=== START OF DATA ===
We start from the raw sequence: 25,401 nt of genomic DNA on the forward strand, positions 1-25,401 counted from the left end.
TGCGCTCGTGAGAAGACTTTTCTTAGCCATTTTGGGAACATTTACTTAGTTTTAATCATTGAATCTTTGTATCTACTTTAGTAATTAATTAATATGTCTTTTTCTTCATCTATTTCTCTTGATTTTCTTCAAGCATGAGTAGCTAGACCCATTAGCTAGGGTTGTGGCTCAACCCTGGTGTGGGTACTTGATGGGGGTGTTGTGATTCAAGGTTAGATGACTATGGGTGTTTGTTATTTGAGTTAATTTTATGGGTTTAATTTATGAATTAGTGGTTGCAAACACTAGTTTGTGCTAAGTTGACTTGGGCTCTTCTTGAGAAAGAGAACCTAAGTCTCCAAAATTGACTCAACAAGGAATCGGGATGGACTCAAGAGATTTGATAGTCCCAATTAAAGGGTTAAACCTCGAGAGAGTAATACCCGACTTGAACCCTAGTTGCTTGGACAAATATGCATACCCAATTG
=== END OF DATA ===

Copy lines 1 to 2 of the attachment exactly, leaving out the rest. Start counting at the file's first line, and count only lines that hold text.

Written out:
We start from the raw sequence: 25,401 nt of genomic DNA on the forward strand, positions 1-25,401 counted from the left end.
TGCGCTCGTGAGAAGACTTTTCTTAGCCATTTTGGGAACATTTACTTAGTTTTAATCATTGAATCTTTGTATCTACTTTAGTAATTAATTAATATGTCTTTTTCTTCATCTATTTCTCTTGATTTTCTTCAAGCATGAGTAGCTAGACCCATTAGCTAGGGTTGTGGCTCAACCCTGGTGTGGGTACTTGATGGGGGTGTTGTGATTCAAGGTTAGATGACTATGGGTGTTTGTTATTTGAGTTAATTTTATGGGTTTAATTTATGAATTAGTGGTTGCAAACACTAGTTTGTGCTAAGTTGACTTGGGCTCTTCTTGAGAAAGAGAACCTAAGTCTCCAAAATTGACTCAACAAGGAATCGGGATGGACTCAAGAGATTTGATAGTCCCAATTAAAGGGTTAAACCTCGAGAGAGTAATACCCGACTTGAACCCTAGTTGCTTGGACAAATATGCATACCCAATTG